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Proc Natl Acad Sci U S A. 2002 Nov 12;99(23):14994-9. Epub 2002 Oct 25.

Mutations in Mcoln3 associated with deafness and pigmentation defects in varitint-waddler (Va) mice.

Author information

1
Section on Neurogenetics, Laboratory of Molecular Biology, National Institute on Deafness and Other Communication Disorders, National Institutes of Health, 5 Research Court, Rockville, MD 20850, USA.

Abstract

Deafness in spontaneously occurring mouse mutants is often associated with defects in cochlea sensory hair cells, opening an avenue to systematically identify genes critical for hair cell structure and function. The classical semidominant mouse mutant varitint-waddler (Va) exhibits early-onset hearing loss, vestibular defects, pigmentation abnormalities, and perinatal lethality. A second allele, Va(J), which arose in a cross segregating for Va, shows a less severe phenotype. By using a positional cloning strategy, we identify two additional members of the mucolipin gene family (Mcoln2 and Mcoln3) in the 350-kb Va(J) minimal interval and provide evidence for Mcoln3 as the gene mutated in varitint-waddler. Mcoln3 encodes a putative six-transmembrane-domain protein with sequence and motif similarities to the family of nonselective transient-receptor-potential (TRP) ion channels. In the Va allele an Ala419Pro substitution occurs in the fifth transmembrane domain of Mcoln3, and in Va(J), a second sequence alteration (Ile362Thr) occurring in cis partially rescues the Va allele. Mcoln3 localizes to cytoplasmic compartments of hair cells and plasma membrane of stereocilia. Hair cell defects are apparent by embryonic day 17.5, assigning Mcoln3 an essential role during early hair cell maturation. Our data suggest that Mcoln3 is involved in ion homeostasis and acts cell-autonomously. Hence, we identify a molecular link between hair cell physiology and melanocyte function. Last, MCOLN2 and MCOLN3 are candidate genes for hereditary and/or sporadic forms of neurosensory disorders in humans.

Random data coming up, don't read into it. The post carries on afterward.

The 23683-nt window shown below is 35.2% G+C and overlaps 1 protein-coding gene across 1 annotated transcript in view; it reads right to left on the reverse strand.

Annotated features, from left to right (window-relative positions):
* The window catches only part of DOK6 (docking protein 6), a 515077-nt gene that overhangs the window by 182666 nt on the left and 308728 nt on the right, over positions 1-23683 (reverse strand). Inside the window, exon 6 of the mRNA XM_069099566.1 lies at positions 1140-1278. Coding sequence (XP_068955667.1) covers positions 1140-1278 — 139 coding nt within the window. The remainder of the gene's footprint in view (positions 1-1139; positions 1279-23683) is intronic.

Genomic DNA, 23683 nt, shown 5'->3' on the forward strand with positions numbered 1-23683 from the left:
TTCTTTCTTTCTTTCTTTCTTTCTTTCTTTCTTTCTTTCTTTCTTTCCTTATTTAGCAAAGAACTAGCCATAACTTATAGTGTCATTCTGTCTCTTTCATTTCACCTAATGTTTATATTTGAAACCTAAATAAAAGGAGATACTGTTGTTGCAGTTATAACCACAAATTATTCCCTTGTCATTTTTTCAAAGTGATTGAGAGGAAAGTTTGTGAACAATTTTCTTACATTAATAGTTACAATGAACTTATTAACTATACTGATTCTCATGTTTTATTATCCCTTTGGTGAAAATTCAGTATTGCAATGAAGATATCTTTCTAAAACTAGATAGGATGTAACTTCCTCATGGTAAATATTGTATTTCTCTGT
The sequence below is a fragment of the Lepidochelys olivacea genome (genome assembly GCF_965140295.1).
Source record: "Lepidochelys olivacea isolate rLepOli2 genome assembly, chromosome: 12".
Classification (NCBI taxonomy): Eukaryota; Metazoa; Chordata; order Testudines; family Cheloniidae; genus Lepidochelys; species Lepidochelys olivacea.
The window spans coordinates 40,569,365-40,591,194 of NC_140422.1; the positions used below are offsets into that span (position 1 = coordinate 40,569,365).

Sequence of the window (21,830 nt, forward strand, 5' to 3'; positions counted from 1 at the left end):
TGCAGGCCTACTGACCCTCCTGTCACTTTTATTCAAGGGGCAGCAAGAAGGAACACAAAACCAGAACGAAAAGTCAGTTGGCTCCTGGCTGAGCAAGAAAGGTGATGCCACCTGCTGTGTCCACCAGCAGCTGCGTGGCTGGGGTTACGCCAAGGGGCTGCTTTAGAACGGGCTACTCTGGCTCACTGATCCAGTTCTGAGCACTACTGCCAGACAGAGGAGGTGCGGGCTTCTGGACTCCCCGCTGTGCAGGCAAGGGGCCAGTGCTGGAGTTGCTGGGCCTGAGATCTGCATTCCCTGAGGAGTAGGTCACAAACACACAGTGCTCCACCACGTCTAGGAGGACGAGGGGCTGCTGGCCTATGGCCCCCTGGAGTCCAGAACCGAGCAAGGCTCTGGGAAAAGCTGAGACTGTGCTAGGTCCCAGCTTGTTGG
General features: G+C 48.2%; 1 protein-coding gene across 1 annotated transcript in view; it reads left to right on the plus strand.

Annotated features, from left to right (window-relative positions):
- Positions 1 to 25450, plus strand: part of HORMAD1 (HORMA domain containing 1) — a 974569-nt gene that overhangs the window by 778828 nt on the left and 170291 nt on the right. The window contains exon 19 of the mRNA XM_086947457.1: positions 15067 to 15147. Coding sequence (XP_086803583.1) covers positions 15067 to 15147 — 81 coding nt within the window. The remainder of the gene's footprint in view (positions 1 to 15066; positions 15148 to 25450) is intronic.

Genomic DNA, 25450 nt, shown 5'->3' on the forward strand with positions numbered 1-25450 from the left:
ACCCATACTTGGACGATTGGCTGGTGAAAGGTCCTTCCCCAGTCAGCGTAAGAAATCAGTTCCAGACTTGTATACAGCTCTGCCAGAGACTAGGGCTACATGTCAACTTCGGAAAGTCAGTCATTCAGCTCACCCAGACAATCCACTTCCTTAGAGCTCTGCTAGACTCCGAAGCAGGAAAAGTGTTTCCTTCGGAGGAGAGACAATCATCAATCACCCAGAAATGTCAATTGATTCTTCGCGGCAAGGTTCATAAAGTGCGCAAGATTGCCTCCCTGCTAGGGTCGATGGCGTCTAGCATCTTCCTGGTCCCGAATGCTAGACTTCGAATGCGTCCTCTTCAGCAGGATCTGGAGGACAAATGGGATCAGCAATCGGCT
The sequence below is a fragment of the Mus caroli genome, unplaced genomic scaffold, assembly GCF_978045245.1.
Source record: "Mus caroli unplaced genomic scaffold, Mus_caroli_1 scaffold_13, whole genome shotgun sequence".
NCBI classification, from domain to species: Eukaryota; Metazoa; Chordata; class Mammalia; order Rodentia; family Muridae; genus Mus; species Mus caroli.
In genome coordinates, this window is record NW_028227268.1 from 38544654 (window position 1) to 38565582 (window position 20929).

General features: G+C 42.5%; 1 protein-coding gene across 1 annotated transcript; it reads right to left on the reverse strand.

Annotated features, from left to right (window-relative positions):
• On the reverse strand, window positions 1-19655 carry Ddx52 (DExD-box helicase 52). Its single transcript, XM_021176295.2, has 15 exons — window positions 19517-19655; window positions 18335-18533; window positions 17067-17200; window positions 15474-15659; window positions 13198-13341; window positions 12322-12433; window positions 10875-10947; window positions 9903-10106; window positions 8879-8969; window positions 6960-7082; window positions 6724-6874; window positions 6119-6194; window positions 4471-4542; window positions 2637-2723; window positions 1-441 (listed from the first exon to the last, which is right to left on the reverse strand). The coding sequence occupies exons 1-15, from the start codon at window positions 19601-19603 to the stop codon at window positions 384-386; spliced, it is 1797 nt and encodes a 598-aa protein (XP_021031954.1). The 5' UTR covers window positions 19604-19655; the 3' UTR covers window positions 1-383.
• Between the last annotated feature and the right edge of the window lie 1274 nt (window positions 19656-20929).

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PMID:
12403827
PMCID:
PMC137533
DOI:
10.1073/pnas.222425399
[Indexed for MEDLINE]
Free PMC Article

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